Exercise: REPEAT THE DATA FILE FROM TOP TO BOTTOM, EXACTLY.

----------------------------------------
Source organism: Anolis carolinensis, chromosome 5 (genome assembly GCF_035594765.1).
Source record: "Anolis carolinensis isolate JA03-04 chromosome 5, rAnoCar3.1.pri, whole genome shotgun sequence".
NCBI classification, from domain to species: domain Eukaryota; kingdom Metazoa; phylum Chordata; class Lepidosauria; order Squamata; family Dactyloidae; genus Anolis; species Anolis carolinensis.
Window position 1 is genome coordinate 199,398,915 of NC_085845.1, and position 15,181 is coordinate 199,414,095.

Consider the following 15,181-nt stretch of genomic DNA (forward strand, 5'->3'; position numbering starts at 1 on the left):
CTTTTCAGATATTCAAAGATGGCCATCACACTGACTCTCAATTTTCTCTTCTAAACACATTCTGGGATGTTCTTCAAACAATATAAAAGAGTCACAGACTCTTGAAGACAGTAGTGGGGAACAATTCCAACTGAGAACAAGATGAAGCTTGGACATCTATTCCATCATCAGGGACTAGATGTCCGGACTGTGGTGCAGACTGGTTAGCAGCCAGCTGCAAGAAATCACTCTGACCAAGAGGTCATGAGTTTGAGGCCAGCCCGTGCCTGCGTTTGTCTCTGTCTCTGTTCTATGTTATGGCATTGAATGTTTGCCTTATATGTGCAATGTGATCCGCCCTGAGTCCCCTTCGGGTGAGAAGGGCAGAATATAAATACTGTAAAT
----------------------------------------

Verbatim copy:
Source organism: Anolis carolinensis, chromosome 5 (genome assembly GCF_035594765.1).
Source record: "Anolis carolinensis isolate JA03-04 chromosome 5, rAnoCar3.1.pri, whole genome shotgun sequence".
NCBI classification, from domain to species: domain Eukaryota; kingdom Metazoa; phylum Chordata; class Lepidosauria; order Squamata; family Dactyloidae; genus Anolis; species Anolis carolinensis.
Window position 1 is genome coordinate 199,398,915 of NC_085845.1, and position 15,181 is coordinate 199,414,095.

Consider the following 15,181-nt stretch of genomic DNA (forward strand, 5'->3'; position numbering starts at 1 on the left):
CTTTTCAGATATTCAAAGATGGCCATCACACTGACTCTCAATTTTCTCTTCTAAACACATTCTGGGATGTTCTTCAAACAATATAAAAGAGTCACAGACTCTTGAAGACAGTAGTGGGGAACAATTCCAACTGAGAACAAGATGAAGCTTGGACATCTATTCCATCATCAGGGACTAGATGTCCGGACTGTGGTGCAGACTGGTTAGCAGCCAGCTGCAAGAAATCACTCTGACCAAGAGGTCATGAGTTTGAGGCCAGCCCGTGCCTGCGTTTGTCTCTGTCTCTGTTCTATGTTATGGCATTGAATGTTTGCCTTATATGTGCAATGTGATCCGCCCTGAGTCCCCTTCGGGTGAGAAGGGCAGAATATAAATACTGTAAAT